Terex Comedil and Peiner join forces on Cincinnati hospital project23 February 2012
US hire firm Maxim Crane Works is using Terex Cranes’ new Transfer Masts with two newly purchased SK575-32 hammerhead tower cranes for construction work on a hospital expansion project.
HD23-TS212, HD23-TS23, TS23-H20 and TS23-TS21 Transfer Mast sections are designed to allow components of Terex's Comedil luffers and Peiner hammerheads to be used together.
Through the $200m expansion project, 60 acres of land is being used to provide an additional facility that will give patients access to a new cancer centre, an orthopedics centre and can accommodate open-heart surgery procedures.
Work on the site required cranes with a minimum freestanding under-hook of 214ft, due to wind load rating requirements of 45mph in-service and 94mph out-of-service mandated in the city of Cincinnati.
Maxim’s tower crane division already owned 100 tower cranes, all of which are Terex cranes. With most of these being hammerhead tower cranes it has nearly 1,000 300tm–400tm hammerhead tower crane sections in its yard, along with 150 500tm hammerhead tower crane sections and 80 tower sections for its four existing luffing jib and flat-top tower cranes.
Tower operations manager for Maxim Crane Works, Matt Hyden, says that the ability to use the firm’s existing heavy-duty tower sections means greater flexibility for the firm’s fleet of hammerhead tower cranes in states with tough wind load requirements.
He said: “Before, we had to pass on these types of jobs, since we could only reach 100ft freestanding height in Florida with our hammerhead cranes.
“By gaining the extra height with the transfer masts and heavy duty tower sections, this has opened up markets that were previously closed to Maxim Crane. We can get an additional 80ft to sometimes 100ft of freestanding height by mixing tower sections with the transfer masts.”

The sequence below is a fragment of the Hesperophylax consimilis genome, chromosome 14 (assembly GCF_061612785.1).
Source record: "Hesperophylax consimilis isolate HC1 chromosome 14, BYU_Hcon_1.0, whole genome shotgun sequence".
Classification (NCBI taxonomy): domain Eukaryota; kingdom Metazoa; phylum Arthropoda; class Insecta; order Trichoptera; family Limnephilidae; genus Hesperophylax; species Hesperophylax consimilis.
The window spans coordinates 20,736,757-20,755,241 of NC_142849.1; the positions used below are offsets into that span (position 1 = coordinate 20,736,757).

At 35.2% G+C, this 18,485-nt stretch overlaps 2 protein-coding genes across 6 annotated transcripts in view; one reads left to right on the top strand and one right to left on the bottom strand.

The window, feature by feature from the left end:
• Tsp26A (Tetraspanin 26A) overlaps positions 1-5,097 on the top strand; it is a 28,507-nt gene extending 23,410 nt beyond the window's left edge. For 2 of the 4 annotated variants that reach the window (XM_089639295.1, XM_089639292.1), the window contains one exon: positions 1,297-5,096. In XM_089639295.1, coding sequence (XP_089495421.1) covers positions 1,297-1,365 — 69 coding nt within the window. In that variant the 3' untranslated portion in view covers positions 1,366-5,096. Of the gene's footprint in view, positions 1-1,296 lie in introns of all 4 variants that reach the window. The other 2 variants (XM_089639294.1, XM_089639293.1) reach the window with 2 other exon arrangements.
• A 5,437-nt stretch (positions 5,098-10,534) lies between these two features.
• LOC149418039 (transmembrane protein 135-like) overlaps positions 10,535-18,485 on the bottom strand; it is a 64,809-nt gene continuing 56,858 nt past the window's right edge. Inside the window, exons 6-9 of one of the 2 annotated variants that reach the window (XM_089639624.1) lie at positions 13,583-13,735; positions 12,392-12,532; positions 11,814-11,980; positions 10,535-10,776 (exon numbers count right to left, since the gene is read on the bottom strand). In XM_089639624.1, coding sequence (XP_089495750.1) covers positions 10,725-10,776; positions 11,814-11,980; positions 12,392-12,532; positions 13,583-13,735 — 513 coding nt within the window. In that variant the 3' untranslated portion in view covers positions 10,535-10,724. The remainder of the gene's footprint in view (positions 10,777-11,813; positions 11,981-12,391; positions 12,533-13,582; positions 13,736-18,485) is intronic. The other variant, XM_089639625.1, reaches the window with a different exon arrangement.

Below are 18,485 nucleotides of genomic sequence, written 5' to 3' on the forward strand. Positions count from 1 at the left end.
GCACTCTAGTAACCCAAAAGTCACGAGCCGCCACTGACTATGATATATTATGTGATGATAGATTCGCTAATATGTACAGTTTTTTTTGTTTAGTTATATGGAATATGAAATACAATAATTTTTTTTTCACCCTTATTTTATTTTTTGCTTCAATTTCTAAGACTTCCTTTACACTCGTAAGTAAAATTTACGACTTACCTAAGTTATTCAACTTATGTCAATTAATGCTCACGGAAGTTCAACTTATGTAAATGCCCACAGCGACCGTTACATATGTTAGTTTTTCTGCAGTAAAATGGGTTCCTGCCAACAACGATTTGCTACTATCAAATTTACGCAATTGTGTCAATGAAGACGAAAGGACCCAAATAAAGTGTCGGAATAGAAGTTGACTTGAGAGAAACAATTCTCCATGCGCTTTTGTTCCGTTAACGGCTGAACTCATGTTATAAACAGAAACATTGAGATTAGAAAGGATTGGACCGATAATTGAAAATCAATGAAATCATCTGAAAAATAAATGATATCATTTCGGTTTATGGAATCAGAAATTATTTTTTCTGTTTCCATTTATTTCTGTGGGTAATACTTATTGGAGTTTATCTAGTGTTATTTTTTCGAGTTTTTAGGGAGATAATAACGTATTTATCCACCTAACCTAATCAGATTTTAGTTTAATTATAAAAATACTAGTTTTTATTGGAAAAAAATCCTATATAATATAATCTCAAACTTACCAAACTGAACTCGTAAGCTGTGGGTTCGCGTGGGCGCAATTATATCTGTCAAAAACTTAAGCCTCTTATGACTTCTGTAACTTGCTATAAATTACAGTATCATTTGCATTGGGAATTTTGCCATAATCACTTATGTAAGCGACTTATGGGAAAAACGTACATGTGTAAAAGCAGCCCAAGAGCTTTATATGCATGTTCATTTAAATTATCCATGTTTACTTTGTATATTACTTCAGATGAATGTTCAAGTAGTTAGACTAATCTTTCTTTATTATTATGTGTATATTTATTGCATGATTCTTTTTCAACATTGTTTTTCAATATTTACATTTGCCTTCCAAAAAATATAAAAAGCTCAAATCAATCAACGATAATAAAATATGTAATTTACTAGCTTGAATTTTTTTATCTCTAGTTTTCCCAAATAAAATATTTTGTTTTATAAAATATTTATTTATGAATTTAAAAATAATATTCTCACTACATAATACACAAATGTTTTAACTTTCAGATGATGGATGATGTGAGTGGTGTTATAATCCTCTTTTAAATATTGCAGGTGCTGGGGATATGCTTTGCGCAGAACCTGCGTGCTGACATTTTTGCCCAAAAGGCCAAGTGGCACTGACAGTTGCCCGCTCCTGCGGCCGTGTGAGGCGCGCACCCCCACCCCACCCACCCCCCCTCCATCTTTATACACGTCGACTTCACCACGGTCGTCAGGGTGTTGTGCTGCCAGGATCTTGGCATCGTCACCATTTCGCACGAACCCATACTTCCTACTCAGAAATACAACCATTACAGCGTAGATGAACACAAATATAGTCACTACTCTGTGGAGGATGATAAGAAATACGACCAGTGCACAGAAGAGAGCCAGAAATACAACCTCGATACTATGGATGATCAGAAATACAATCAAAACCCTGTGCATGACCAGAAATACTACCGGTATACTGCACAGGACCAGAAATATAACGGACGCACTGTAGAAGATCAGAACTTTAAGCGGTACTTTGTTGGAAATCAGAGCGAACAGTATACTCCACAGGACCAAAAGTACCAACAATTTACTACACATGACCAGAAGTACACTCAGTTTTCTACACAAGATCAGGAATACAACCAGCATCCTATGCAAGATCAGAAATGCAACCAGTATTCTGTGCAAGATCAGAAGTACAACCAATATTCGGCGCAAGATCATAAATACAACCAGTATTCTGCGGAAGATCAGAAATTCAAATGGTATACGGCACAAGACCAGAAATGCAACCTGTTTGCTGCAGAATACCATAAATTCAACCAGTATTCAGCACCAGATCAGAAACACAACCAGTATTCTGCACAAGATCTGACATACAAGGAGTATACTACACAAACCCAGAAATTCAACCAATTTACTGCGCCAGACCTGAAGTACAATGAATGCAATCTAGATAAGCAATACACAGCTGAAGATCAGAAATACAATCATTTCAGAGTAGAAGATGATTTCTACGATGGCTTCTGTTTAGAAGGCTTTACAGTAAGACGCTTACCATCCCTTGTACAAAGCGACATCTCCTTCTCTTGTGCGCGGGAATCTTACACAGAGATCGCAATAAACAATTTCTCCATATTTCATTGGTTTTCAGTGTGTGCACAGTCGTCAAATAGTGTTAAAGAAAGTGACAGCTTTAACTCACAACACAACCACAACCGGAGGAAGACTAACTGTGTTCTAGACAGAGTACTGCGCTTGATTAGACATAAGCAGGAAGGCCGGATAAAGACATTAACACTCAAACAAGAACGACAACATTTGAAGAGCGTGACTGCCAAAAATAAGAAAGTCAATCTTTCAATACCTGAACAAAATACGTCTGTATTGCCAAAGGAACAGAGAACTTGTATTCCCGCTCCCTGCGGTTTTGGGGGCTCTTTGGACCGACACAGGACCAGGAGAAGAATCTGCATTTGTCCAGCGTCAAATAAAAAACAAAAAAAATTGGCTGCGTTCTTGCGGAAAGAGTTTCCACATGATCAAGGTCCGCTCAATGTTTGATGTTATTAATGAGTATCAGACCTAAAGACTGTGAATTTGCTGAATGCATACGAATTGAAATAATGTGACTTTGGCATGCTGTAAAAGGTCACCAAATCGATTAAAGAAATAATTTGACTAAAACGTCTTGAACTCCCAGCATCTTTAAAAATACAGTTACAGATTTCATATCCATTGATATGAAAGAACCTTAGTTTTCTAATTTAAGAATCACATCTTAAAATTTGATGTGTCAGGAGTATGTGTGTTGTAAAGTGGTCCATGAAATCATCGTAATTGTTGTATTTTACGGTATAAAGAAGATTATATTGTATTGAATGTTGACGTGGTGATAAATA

The firm also benefitted from being able to save on the cost of tower sections for the two new SK575-32s by using the Transfer Masts to incorporate some of its existing, underutilised stock of tower sections.
Hyden explained that as jobs requiring a crane's maximum freestanding height are infrequent, the company often had a lot of unused tower sections for its luffing jib and flat-top tower cranes laying idle in its yard.
“We had excessive inventory for such a small number of cranes. We had 40 unused luffing jib tower segments. Purchasing the transfer masts allowed us to use those towers with the new cranes, so we could more efficiently use our inventory and save money on the crane purchase price.”
In this case Maxim saved the cost of an additional 10 tower sections, and Terex says the four new Transfer Mast types improve the flexibility of application not just for hammerhead tower cranes, but also for Terex flat-top and luffing jib cranes.
Explaining the rationale behind the Transfer Masts, sales director for Terex Cranes, Matthew Dobbs, said: “The luffing jib and flat-top cranes are Terex Comedil legacy brand designs, while the hammerhead crane line originated from our Terex Peiner legacy brand. Bringing the two designs together in order that any Terex crane could be used with any tower section was one of the final connections we had to make, so these designs would be true Terex tower cranes.”